/ Home (New, Shiny Things) / Essays (Stupid Opinions) /
/ Reviews (More Stupid Opinions) /
/ Short, Shorter, Shortest Stories /
/ Poetry (Emo Tomfoolery) / Picture of Things /
/ Recipes (Things to Put in Your Face) / Links (Things You May Like) /

         
 

 

  The politics of stupid.

SEPTEMBER/2011 – Somewhere around junior high being smart goes from something to which you aspire to being something ridiculed that you want to hide. Having brains becomes the ultimate bully fly paper. When I was in junior high (somewhere around the time Moses was giving oceans a reverse Mohawk, give or take a year or two), you’d be accused of secretly having a pile of pocket protectors stashed away. Never mind the fact that there was nothing to protect because most junior high boys and girls wore t-shirts sans pockets.

You’d also be accused of being a computer geek. I’m not sure what today’s equivalent is, considering the phone in my pocket has more computing power than your average NASA-owned, mid-80s supercomputer.
 

 
     

While I’m not sure what kids these days (yeah, I used that phrase un-ironically) call each other, I know that as long as the dumb, strong people outnumber the weak geniuses there will always be a surplus of wedgies and pocket-protector-related insults. Or, at the very least, the adult equivalent (can you give someone’s Facebook profile a wedgie?).

I’d like to think that this is the kind of thing that we outgrow – like eating with our mouths open, skinned knees and having snot dripping from our noses. But the pragmatist in me knows that isn’t true. We may have grown older, but our hearts are still 13 years old. Take a look at the current state of politics and the standards to which we hold our politicians.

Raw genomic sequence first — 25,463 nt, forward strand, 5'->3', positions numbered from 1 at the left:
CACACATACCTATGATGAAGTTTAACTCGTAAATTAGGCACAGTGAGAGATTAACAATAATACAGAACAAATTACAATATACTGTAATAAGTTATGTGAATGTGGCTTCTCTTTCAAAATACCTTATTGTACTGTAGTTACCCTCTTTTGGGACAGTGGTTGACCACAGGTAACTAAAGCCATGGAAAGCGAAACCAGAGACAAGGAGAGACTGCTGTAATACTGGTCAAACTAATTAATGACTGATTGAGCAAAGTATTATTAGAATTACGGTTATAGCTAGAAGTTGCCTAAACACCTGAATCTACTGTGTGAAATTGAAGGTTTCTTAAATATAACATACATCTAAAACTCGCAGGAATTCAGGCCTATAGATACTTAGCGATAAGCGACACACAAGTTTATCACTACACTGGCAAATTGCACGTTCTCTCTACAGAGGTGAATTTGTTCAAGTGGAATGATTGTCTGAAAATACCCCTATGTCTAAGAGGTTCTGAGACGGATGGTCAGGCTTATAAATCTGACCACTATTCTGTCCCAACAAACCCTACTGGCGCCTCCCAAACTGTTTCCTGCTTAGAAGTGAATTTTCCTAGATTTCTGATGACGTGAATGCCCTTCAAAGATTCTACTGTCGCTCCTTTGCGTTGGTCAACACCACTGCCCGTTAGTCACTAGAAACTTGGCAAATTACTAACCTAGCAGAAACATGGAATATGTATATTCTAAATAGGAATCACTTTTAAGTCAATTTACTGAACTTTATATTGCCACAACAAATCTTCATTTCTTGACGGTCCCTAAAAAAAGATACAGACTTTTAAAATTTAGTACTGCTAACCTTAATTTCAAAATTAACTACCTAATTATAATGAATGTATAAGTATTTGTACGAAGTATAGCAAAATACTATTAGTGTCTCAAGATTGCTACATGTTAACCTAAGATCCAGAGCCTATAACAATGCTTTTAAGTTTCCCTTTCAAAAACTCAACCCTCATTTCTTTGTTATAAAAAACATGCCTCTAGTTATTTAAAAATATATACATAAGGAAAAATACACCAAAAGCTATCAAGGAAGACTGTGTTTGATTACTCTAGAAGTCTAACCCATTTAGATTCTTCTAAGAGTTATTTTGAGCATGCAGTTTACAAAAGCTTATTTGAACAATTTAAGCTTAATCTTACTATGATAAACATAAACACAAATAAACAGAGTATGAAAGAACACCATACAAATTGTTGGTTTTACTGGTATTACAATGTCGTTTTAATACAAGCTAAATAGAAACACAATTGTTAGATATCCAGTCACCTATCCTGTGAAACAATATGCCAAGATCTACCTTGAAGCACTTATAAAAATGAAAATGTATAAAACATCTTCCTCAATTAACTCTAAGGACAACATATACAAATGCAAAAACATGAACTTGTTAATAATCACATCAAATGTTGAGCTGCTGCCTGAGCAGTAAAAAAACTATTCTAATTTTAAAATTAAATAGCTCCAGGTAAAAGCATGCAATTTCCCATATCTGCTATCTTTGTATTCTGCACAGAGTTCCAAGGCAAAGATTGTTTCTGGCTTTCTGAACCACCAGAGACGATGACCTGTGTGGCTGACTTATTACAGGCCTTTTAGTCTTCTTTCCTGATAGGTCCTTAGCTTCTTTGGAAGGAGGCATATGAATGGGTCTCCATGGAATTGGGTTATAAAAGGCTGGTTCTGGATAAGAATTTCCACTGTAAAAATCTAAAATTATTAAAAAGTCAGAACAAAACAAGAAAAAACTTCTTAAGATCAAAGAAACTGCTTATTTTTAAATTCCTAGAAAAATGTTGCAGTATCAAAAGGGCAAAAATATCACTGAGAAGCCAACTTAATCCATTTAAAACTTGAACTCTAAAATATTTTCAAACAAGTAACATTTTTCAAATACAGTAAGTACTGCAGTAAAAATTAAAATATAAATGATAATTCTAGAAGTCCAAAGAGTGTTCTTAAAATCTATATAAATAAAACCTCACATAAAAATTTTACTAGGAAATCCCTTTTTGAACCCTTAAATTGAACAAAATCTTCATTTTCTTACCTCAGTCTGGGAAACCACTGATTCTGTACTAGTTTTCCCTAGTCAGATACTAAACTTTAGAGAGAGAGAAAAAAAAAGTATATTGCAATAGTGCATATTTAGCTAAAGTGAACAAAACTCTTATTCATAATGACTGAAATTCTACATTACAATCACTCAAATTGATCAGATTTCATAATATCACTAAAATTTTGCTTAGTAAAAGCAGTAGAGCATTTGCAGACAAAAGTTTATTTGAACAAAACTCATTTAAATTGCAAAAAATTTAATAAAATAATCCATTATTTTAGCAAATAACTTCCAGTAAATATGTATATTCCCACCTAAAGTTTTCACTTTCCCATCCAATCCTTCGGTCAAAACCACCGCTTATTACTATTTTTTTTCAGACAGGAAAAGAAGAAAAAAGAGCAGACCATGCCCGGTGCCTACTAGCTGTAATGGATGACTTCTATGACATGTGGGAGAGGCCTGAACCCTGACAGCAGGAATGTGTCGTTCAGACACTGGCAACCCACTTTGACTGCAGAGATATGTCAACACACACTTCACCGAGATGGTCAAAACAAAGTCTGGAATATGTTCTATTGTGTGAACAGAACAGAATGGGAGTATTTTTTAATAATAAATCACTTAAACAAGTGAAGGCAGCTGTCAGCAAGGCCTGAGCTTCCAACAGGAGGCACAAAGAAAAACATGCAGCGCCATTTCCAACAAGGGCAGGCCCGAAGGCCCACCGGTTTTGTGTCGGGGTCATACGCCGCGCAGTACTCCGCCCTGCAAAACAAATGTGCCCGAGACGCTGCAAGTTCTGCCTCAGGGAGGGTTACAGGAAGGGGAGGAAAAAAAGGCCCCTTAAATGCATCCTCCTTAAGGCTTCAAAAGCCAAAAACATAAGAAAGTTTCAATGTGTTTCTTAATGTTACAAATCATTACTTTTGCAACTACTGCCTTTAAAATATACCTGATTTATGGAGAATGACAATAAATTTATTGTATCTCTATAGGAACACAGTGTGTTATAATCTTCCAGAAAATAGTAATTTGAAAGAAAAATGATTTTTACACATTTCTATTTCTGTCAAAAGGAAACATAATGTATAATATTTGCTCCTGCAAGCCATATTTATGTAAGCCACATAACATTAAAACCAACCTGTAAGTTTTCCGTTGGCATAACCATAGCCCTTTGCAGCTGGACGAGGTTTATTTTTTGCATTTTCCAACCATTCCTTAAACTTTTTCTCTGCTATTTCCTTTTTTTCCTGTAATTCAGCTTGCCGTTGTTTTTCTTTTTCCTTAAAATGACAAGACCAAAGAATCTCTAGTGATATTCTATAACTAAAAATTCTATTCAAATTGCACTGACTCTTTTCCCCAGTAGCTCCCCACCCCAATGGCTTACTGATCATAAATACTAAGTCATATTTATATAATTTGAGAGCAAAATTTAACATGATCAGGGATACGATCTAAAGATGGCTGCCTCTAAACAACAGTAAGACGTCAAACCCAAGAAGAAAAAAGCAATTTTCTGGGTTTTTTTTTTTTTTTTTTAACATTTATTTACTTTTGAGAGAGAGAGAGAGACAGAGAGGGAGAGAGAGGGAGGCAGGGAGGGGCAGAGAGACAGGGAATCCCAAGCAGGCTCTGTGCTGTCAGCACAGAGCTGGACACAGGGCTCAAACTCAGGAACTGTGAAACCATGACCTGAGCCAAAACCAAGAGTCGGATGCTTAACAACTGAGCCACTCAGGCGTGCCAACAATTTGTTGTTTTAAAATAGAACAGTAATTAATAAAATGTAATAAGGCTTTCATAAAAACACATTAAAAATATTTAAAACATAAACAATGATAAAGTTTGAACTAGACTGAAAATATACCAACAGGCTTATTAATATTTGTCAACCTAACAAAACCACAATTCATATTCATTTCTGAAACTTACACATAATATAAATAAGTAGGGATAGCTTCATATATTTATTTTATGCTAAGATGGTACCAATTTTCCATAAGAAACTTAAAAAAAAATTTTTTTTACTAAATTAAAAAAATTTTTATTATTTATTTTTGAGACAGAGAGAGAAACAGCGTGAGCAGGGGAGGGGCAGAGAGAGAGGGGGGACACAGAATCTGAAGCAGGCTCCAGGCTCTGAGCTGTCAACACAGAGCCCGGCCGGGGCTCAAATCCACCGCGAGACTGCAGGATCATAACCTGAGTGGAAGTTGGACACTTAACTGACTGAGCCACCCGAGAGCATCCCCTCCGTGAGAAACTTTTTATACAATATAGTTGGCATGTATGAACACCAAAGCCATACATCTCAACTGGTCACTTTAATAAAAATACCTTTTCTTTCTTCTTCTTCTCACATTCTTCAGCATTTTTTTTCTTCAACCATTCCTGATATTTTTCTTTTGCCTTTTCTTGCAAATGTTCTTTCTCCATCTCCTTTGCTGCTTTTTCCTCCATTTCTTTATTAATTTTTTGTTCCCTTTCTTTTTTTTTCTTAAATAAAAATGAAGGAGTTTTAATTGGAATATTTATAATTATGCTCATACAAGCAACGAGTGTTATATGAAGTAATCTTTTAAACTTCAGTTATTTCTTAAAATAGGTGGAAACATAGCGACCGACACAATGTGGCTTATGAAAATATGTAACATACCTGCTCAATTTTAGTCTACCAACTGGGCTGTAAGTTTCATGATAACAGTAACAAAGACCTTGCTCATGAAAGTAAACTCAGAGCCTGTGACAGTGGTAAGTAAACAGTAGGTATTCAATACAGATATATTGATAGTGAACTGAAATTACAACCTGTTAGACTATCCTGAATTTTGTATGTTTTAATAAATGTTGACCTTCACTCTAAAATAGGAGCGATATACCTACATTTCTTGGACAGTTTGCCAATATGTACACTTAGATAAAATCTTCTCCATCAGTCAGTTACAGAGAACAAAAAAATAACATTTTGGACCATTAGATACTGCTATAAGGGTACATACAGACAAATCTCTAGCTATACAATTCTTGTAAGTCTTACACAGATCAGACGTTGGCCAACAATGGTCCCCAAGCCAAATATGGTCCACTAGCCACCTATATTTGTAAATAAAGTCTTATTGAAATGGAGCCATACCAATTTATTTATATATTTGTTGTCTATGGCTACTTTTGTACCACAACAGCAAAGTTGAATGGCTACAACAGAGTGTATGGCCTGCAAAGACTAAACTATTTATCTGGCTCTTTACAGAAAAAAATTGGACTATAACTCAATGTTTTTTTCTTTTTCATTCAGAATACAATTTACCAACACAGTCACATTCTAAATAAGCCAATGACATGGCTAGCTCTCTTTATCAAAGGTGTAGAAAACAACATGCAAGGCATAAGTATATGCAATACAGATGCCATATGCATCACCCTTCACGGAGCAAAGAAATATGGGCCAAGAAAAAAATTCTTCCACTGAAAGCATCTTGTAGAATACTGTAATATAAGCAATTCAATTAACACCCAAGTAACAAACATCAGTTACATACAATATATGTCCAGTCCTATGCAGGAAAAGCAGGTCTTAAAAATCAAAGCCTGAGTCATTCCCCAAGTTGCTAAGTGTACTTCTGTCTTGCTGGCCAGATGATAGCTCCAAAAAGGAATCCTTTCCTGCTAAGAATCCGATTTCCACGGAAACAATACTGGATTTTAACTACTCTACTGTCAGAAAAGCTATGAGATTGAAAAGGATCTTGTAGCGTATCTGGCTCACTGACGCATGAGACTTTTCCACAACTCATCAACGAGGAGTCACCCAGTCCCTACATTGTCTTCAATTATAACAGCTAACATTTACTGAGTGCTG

Smart, Ivy-league-educated politicians who take the time to explain their position (with historical context, no less) are rarely elected. Instead, they are accused of being “elite” while dumb-asses who most likely date-raped their way through high school and college while on academic probation are described as being “someone I could have a beer with.”

I want (politicians) to
put aside every personal
feeling they have and frolic
about through charts, graphs
and statistics like they’re
Uncle Scrooge swimming
through pools of gold bullion.
Hey, we’re well past
2001 – can Hal run
for office, yet
?

 
     


How cool my elected representative would be when downing a beer at the local watering hole is so low on my list of “important political qualities” that it rates somewhere between their ability to beat Cool Hand Luke in an egg eating contest and their mastery of the Rubik’s cube.

Personally, I want the person who represents me in the government (both local and federal) to not just be smarter than the average person, but be in the top 3 percentile for intelligence. I want their brains to work like computers. I want them to analyze cold, hard facts and spit out real-world solutions based on that data. I want them to put aside every personal feeling they have and frolic about through charts, graphs and statistics like they’re Uncle Scrooge swimming through pools of gold bullion. Hey, we’re well past 2001 – can Hal run for office, yet?

In many ways, Richard Milhouse Nixon was the ideal politician. That fellow was a brilliant, self-made man. He came from nothing, used his brains to work his way up and eventually become president. Facts were his religion. Unfortunately, the man was also paranoid and delusional and while he personally favored facts, he was quick to engulf his pants in flames every chance he got. If Nixon had a scale on which he weighed facts and truth, the truth would be launched into orbit like he loaded it into a catapult.